Swearing on Texts Can Cost $68,000 in Fines
Sending a rude emoticon or swearing can result in a $68,000 fine under a new court ruling and law in the United Arab Emirates, where authorities have warned people to watch their fingertips.
The Gulf nation's federal supreme court announced the ruling in a retrial that came after prosecutors objected to an $800 fine as being too lenient, BBC News reports.
The nature of the naughty texts in that case weren't revealed in court, but the message landed the man in court after a coworker complained to police about insulting words being used.
The ruling raises privacy concerns and is ripe for abuse as a form of state-imposed retaliation, because it relies on UAE citizens to report on the contents of private messages and tattle on foulmouthed enemies. These texts can also lead to deportation for non-UAE citizens.
So, Why Should You Care? This headline is the latest in a series of stories about repression in a country that works to portray itself as a regional leader, often through giant displays of wealth and development in the key cities of Dubai and Abu Dhabi.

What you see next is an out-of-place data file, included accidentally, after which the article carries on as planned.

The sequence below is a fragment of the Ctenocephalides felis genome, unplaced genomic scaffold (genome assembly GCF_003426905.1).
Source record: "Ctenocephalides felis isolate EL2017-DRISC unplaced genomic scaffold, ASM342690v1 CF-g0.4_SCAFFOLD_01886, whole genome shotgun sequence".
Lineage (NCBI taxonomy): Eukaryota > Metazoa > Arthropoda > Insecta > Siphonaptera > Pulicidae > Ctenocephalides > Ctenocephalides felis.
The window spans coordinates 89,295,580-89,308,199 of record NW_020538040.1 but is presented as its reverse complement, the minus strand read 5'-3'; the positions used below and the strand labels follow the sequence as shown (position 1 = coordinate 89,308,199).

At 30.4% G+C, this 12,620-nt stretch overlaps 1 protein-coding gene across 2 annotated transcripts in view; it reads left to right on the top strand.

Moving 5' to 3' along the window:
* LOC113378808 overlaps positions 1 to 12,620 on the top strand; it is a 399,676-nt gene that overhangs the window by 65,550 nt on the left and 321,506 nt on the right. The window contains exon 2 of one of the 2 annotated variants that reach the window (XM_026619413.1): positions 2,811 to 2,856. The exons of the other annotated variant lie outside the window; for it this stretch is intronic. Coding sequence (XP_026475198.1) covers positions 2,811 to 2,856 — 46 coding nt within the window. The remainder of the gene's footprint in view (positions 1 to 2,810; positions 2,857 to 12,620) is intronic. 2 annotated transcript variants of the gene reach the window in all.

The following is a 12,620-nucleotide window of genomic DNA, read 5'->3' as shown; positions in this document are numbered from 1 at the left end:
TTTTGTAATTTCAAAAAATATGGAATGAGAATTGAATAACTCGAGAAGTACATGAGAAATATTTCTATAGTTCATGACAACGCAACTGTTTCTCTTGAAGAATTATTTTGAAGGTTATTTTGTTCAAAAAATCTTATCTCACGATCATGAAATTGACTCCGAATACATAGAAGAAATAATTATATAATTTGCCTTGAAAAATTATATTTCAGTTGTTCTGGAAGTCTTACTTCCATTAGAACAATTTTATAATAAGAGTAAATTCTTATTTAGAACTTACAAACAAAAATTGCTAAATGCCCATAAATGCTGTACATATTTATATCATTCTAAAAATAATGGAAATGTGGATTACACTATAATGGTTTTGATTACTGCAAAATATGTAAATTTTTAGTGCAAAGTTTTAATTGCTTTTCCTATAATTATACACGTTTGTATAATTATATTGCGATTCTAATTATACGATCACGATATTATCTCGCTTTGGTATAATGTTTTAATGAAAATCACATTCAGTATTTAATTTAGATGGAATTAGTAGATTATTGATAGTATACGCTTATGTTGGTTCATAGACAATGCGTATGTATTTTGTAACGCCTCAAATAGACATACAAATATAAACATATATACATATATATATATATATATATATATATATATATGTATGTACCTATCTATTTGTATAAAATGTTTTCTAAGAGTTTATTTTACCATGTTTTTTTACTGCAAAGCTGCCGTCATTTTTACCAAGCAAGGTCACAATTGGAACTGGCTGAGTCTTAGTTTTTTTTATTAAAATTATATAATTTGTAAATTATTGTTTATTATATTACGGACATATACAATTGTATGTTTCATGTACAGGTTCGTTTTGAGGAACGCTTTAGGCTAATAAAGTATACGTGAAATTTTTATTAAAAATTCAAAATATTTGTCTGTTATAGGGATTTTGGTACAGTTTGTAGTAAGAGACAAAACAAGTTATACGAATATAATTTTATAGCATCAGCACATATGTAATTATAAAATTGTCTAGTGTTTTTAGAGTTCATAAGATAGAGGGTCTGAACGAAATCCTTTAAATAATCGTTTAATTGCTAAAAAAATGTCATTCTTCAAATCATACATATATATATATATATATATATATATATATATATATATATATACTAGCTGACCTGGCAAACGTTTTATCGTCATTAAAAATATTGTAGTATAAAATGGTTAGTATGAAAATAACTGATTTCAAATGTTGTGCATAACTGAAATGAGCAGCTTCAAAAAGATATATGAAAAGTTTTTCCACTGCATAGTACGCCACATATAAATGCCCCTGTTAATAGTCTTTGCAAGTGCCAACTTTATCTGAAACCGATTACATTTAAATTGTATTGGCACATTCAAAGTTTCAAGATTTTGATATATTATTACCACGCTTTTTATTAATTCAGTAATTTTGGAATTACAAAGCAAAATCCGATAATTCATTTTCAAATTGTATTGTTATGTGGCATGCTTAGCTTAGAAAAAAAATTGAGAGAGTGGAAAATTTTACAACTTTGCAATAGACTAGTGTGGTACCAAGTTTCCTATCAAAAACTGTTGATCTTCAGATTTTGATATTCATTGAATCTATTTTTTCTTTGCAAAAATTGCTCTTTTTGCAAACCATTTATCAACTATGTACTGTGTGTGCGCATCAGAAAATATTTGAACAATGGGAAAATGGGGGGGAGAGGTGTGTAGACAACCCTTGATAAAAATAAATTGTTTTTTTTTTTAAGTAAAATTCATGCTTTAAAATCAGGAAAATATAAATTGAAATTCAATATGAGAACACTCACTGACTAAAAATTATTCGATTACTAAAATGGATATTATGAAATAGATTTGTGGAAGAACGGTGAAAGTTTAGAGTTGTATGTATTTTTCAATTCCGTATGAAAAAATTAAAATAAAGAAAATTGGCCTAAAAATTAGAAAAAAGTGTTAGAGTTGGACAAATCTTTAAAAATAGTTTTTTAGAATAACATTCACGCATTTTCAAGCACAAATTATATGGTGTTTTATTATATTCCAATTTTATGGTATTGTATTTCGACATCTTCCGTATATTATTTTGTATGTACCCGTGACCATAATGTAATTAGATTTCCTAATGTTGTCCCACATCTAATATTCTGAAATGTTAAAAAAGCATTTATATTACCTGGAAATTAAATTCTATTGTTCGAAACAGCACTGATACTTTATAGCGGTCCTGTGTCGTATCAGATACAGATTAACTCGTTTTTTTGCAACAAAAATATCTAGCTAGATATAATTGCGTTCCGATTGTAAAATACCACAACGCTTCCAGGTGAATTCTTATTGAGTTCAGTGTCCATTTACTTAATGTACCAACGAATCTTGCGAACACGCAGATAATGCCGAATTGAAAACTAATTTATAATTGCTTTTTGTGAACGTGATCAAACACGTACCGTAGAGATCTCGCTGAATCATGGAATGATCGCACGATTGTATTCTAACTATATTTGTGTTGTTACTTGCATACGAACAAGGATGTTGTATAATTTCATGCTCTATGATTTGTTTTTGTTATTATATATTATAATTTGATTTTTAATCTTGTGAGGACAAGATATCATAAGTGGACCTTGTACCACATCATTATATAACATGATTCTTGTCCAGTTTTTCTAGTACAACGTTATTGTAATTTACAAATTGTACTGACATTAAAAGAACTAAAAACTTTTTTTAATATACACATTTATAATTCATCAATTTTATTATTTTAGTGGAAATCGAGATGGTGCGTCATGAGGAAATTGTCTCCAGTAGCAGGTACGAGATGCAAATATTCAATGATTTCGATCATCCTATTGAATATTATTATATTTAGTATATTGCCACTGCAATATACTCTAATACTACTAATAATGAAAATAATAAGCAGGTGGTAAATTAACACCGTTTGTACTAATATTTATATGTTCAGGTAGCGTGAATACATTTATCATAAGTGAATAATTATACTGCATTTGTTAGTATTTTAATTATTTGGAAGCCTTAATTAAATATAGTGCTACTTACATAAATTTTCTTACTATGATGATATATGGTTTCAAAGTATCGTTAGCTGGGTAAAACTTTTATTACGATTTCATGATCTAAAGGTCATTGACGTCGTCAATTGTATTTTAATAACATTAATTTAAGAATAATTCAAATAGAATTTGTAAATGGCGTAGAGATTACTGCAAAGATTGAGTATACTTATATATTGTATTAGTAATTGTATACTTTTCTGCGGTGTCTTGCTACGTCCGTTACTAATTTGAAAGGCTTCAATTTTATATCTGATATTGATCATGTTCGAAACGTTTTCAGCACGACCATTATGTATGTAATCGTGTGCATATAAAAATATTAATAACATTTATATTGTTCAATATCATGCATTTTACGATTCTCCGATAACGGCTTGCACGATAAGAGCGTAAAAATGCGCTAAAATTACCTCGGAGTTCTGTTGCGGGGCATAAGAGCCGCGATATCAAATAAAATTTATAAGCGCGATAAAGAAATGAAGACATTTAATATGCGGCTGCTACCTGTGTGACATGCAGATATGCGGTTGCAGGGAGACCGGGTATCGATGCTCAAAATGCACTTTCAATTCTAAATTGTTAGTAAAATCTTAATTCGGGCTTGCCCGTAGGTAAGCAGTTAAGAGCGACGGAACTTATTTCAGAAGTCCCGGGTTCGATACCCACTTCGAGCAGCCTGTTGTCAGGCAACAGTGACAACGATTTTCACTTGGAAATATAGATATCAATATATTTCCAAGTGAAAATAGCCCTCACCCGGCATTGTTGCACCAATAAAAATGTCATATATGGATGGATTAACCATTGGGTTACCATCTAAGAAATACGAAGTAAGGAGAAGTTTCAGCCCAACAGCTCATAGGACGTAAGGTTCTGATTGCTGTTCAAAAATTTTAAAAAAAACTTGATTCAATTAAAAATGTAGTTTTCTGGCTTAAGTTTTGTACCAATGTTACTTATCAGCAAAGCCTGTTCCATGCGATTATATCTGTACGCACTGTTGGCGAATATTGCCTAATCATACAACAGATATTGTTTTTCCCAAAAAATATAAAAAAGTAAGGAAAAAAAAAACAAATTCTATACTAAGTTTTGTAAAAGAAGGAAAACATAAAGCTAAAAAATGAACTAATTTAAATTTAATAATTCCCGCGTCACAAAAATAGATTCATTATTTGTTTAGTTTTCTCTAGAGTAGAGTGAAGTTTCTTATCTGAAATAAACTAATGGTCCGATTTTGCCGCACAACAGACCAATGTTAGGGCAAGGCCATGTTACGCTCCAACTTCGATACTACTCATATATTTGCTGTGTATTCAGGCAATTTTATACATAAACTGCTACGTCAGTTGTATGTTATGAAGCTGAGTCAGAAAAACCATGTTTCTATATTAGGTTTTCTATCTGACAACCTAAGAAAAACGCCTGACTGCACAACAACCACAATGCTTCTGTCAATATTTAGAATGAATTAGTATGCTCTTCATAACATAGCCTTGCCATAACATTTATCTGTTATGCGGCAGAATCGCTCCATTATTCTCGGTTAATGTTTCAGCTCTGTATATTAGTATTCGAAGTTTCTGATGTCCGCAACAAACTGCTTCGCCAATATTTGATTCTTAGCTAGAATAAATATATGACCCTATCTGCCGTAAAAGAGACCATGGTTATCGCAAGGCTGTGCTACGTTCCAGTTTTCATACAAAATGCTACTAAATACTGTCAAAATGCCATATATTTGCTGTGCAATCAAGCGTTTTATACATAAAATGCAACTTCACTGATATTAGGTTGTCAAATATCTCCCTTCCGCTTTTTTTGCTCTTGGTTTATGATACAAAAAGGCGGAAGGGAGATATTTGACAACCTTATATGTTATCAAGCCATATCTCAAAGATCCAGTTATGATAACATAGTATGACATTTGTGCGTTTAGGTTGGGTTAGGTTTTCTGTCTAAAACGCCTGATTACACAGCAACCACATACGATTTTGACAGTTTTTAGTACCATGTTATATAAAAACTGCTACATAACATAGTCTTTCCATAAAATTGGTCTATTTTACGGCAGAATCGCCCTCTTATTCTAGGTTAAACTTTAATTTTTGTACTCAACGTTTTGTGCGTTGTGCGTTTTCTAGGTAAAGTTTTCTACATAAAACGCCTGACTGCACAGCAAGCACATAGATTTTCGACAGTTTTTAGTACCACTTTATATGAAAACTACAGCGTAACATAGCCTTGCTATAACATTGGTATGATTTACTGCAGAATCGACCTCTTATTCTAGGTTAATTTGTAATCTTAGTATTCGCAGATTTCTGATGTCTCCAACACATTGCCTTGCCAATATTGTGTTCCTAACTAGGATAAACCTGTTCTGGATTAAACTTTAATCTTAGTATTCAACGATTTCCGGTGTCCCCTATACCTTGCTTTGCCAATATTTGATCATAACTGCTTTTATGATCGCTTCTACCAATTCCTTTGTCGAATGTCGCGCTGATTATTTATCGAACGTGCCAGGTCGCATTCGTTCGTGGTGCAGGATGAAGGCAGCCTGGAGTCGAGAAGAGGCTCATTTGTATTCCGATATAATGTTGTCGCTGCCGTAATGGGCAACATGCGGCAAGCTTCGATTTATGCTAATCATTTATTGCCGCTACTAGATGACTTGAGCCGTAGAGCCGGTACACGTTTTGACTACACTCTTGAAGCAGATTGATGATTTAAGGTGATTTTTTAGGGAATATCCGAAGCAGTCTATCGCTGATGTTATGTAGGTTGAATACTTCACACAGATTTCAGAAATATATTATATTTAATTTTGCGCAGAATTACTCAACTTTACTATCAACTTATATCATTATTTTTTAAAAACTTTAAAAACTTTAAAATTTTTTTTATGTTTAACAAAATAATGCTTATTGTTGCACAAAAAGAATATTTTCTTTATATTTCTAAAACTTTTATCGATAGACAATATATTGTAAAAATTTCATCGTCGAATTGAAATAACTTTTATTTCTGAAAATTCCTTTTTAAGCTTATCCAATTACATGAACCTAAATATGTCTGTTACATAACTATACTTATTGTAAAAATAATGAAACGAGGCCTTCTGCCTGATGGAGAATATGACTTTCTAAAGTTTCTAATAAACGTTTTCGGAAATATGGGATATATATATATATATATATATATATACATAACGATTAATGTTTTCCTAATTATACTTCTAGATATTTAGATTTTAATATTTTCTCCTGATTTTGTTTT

In a report earlier this year, Human Rights Watch criticized authorities in the UAE for aggressively restricting rights to free expression and a crackdown on dissidents. "The UAE proclaims itself a beacon of tolerance in the region but the facts reveal a much uglier truth that betrays a disdain for human rights principles and those who support them," the advocacy group's Middle East and North Africa director, Sara Leah Whitson, wrote in January.